Virtual AZPURC Conference 2021

Poster Session Information

4:30pm - 6:30pm (Zoom link for rooms)

Participating Students:

  • TBA

April 17th Schedule of events:

Faculty Presentations Zoom Link    |     Undergraduate Room information    |     Speaker Bios


First speaker: Dr. Jessica Verpeut - Cerebello-cortical circuits in flexible behavior




COVID Panel:
  • Dr. Matt Meier - COVID’s Impact on Psychotherapy: An Accelerated Transition to Telepsychology
  • Diego Guevara-Beltran - COVID’s Impact on Psychotherapy: An Accelerated Transition to Telepsychology
  • Erika Pages - Coping with COVID: Emotion Regulation Strategy Frequencies and Factor Structure
  • Jessica Ayers - How has COVID-19 influenced friendships?




Sixth speaker: Dr. Michael McBeath - Using Psychological Principles in Innovative Technology Interface Design




Poster Session




Social Hour


Speaker Bios


Jessica Verpeut is an Assistant Professor in the behavioral neuroscience program in the Department of Psychology at Arizona State University in January 2021. Her research focuses on the influence of cerebellar activity during development on neocortical structure, social and flexible behavior utilizing whole-brain imaging and unsupervised behavior classification. The ultimate goal of her research program is to understand how the brain develops to produce typical behavior. The cerebellum has highly conserved neural architecture and circuitry with distal connections to known motor, cognitive, and social regions. Pediatric injury of the cerebellum is highly associated with neural developmental disorders, including autism spectrum disorder (ASD) and attention deficit hyperactivity disorder (ADHD). Understanding how the cerebellum fine-tunes neural development is essential to providing better diagnostic criteria and outcomes for individuals with neural developmental disorders.

Dr. Verpeut received her undergraduate degree in animal science and psychology from Pennsylvania State University and her doctoral degree in endocrinology and animal biosciences at Rutgers University. As a postdoctoral research fellow funded by the New Jersey Brain Injury Research Committee, Jessica developed a chemogenetic cerebellar model of autism and mapped cerebello-cortical connections that contribute to flexible behavior.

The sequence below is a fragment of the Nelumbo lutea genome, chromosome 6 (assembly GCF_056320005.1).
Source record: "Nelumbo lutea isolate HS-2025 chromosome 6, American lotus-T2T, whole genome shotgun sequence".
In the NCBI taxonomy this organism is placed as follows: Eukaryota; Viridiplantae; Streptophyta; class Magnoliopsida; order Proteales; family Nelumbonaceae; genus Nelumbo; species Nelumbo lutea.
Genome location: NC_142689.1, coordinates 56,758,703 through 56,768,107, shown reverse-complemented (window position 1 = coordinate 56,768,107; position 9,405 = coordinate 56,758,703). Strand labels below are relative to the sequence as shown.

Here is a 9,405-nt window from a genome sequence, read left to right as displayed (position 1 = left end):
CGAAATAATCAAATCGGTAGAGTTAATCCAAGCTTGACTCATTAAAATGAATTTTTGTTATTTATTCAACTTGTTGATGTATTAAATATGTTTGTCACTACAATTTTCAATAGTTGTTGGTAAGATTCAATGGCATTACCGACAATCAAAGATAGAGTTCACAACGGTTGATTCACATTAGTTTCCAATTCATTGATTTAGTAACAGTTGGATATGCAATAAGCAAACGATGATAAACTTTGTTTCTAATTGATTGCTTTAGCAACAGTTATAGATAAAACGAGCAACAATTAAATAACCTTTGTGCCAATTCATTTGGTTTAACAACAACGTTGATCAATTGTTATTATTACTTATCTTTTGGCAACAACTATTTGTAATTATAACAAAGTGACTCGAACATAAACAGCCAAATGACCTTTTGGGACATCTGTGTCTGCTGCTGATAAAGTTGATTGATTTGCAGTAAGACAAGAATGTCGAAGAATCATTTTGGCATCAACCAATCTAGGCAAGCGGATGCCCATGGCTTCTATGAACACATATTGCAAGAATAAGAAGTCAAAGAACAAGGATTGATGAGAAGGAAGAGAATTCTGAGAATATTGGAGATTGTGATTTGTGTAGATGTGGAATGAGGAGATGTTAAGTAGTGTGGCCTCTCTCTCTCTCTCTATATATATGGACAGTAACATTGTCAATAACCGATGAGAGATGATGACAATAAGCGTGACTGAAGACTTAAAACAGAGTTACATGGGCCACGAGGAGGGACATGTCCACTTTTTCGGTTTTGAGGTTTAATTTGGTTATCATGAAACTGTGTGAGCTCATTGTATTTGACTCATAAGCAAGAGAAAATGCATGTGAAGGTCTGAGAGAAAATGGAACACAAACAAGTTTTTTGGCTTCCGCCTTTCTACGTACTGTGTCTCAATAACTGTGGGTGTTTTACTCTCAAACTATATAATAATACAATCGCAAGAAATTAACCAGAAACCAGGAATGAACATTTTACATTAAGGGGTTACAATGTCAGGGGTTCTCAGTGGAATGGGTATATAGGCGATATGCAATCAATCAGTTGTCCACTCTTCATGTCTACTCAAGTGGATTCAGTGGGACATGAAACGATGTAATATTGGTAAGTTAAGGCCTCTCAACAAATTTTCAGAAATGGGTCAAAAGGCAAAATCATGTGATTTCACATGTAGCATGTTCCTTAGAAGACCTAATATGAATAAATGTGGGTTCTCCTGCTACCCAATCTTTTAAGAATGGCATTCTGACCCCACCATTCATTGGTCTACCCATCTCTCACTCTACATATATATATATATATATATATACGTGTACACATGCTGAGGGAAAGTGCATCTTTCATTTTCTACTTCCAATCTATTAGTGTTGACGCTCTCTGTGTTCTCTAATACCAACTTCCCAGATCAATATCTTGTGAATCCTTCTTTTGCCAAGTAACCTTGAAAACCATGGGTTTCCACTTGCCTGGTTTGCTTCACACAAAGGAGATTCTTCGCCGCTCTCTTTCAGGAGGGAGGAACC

Matt Meier received his B.A. from the University of Kansas and Psy.D. from the Forest Institute of Professional Psychology. He completed his internship at the Heart of America Psychology Training Consortium in Missouri, which focused on providing psychological treatment in underserved areas. His residency was completed at Valley Hope, a nationally recognized substance abuse treatment agency. He is a licensed psychologist and licensed independent substance abuse counselor, and he has served as a clinical director in multiple community mental health and substance abuse treatment centers. Dr. Meier joined ASU in 2014 and is a Clinical Assistant Professor, the Co-Director of Clinical Training for the clinical psychology PhD program, and the director of the graduate certificate in addictions. He is a supervisor at the Clinical Psychology Center, a community-based training clinic. He provides training and supervision in evidence-based and empirically supported treatments, and he uses cognitive-behavioral and interpersonal approaches in therapy. Dr. Meier’s clinical focus is on the treatment of co-occurring mental and substance use disorders. This interest has evolved into a focus on transdiagnostic treatment approaches, and Dr. Meier is currently conducting research at the Phoenix VA on a broadly transdiagnostic, group treatment. He is a current board member on the Arizona Board of Psychologist Examiners.